Business Analyst jobs - by virtue of their need to interact with stakeholders, with the running and facilitation of workshops - tends to be less likely to be "offshored".
Case Study: Take my personal example. There was a point in my career where I had to decide if I wanted to be a BA or a developer. I chose the BA path because I always, always believed that stakeholder interaction, communication skills and the ability to present / facilitate workshops was a more important skill than programming code.
As a result, I chose the BA path and then later moved to project management. I never regretted that decision.
Of course, that being said, some of my ex-colleagues chose the IT developer path and many have gone on to become very successful IT architects. It depends on what you really enjoy and want to do in your career.
Career Path. One word about career path too. Business Analysts tend to be promoted or hired into more "management" type of roles. That is by virtue of their ability to foster relationships with stakeholders, perform change management and otherwise get people to find consensus on issues.
You'll have to admit these are very important management skills. As a result, BAs have a lot of "upside" in their career path. They can go on to become project managers or senior BAs. Other BAs take MBAs and transition into senior management. They can become C-level executives given the right opportunity. And in such cases, their pay will be way ahead of developers.
Developers, on the other hand - particularly those who choose to stick with a programming career path - tend to like doing IT. They may become development team leads, or IT architects.
These roles do pay well, and can easily surpass BA salaries, given the correct demand and environment. And in my opinion, at the most senior levels, developers tend to "max out" at the architect level and don't go on to become C-level executives.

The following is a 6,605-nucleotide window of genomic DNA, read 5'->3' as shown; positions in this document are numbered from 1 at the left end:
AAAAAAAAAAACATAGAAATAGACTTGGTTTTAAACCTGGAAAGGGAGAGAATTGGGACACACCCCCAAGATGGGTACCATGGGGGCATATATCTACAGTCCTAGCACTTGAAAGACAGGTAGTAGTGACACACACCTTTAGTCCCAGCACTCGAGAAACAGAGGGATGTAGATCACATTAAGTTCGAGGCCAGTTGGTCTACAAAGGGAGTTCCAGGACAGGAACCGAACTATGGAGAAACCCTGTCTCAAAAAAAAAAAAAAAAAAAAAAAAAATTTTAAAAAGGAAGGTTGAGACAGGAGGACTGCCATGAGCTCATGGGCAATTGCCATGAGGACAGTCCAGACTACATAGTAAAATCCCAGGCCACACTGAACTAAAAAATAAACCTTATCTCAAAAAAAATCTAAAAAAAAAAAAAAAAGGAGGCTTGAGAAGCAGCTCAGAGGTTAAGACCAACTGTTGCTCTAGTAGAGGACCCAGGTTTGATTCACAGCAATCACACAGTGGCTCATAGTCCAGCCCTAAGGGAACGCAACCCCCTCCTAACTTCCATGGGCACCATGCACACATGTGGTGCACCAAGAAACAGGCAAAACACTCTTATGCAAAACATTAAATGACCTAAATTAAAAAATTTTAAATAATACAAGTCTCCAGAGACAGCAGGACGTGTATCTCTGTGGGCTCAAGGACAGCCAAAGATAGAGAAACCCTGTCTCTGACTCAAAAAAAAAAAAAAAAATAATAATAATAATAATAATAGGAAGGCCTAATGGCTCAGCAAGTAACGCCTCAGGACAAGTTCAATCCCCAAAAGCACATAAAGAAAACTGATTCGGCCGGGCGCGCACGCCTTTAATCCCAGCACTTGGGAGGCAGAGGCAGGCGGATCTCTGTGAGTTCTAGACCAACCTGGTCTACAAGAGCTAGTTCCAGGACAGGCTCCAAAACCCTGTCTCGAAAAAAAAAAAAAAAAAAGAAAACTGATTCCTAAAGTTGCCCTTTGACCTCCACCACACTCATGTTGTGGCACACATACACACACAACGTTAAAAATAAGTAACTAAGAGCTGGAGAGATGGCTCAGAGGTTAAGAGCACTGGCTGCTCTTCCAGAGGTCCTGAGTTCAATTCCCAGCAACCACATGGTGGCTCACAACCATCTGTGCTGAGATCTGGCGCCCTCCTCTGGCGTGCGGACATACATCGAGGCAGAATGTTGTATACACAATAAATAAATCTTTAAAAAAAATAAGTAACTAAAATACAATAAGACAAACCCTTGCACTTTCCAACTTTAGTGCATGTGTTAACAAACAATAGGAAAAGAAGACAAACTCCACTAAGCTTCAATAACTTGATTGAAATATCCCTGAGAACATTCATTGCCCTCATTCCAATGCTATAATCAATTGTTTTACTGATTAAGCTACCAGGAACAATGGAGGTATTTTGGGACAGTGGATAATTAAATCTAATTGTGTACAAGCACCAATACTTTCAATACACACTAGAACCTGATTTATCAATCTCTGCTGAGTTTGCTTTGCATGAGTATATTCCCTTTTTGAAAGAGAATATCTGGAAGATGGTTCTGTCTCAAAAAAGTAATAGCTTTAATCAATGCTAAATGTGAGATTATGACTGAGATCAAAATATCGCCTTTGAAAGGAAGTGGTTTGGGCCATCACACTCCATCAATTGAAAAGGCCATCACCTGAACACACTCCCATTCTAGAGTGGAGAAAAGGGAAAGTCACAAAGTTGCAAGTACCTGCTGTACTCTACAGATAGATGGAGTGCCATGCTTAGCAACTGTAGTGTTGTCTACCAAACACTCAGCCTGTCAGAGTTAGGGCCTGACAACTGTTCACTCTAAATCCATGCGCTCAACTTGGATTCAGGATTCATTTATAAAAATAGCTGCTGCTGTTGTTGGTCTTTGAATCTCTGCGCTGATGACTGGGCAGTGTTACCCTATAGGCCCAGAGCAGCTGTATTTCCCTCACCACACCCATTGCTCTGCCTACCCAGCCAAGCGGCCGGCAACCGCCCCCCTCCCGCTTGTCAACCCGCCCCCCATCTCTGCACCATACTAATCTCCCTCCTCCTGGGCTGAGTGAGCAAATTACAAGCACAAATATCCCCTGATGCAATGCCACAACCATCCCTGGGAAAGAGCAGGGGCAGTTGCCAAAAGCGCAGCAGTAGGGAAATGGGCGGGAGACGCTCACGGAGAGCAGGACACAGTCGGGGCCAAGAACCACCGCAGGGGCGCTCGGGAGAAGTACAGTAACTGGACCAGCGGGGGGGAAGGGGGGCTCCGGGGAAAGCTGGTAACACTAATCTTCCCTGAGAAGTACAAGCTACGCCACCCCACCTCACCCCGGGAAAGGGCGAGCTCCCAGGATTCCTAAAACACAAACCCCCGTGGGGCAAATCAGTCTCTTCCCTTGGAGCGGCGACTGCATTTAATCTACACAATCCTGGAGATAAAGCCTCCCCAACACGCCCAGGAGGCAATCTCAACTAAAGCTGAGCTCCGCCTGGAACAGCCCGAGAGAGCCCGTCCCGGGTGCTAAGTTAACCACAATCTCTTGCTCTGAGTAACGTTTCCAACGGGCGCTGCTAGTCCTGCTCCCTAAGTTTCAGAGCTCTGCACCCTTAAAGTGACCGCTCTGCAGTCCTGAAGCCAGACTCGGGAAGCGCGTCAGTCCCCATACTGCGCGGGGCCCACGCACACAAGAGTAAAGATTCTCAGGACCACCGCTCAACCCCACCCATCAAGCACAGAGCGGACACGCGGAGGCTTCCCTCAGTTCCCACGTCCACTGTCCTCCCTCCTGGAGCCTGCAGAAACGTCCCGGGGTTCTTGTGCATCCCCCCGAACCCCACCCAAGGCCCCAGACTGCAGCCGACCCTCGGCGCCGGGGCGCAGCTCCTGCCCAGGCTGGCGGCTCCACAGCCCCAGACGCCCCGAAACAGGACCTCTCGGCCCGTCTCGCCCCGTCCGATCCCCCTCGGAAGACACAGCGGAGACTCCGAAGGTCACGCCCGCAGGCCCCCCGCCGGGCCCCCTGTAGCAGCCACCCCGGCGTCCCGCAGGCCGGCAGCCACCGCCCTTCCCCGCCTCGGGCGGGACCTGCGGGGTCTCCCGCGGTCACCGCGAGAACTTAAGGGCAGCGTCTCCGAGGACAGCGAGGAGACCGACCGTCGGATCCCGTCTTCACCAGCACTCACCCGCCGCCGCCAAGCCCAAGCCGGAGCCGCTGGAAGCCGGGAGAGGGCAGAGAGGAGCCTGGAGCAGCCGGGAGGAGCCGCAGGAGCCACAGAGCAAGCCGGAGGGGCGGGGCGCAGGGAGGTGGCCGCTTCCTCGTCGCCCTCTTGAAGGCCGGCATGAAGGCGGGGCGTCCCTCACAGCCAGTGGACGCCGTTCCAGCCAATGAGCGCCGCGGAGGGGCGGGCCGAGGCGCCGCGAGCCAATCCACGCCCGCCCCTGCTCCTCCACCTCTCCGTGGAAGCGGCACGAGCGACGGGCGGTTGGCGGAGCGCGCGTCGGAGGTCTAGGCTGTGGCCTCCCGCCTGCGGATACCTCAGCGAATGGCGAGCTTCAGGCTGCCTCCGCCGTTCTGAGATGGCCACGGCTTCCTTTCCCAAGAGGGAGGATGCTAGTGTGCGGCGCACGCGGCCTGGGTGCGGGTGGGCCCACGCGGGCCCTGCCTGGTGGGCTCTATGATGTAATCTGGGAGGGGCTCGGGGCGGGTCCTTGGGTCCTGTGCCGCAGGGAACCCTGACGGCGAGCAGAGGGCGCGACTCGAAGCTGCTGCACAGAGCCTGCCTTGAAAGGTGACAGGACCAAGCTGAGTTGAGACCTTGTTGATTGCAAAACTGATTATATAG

The Singapore Market. A word on the Singapore job market for BAs and developers. From what I see in the Singapore job market, at the junior levels, there is little difference between a BA and developer.
Most of them tend to earn between $30,000 to $60,000 right out of school.
However, the most important thing is to be able to rise up and lead. If you can take leadership - starting from small teams, then bigger teams, and displaying business acumen and ability to work with others - tend you will climb.
This is regardless of whether you choose a BA or developer path. The reason, of course, is that companies place value on folks who deliver results. And in the corporate world today, results depend on people working well together.
So if you're good in that department - I think there'll always be a good for you - regardless of what job role you choose to be in.
Small Firms. One final point on BAs and developers, in terms of firm size. If you look at large companies, the BA and developer are considered separate roles.
But in a small, upstart firms, the BA and developer role are often the same. In fact, some software vendor companies which are quite significant in size also combine the two roles together.
If you think about it, it sort of makes sense that the BAs who gather requirements are the same ones who configure / program the solution - up to a certain point. If the scope of the project becomes too big, then you MUST separate the two roles out.
I hope the above has given you some good insight into business analyst vs. developer salary. Remember, if you're thinking about which path to follow for your career - it's important not to just base it on salary.
Give due consideration to other factors like job satisfaction, location and the impact it has to your family. These are all important too and you should think about them (e.g. for myself, I could earn more by being a BA in a bank - but I choose to remain in a consulting firm for special reasons).
That's all I have for now. Until next time, good luck in your job search for a BA or developer role!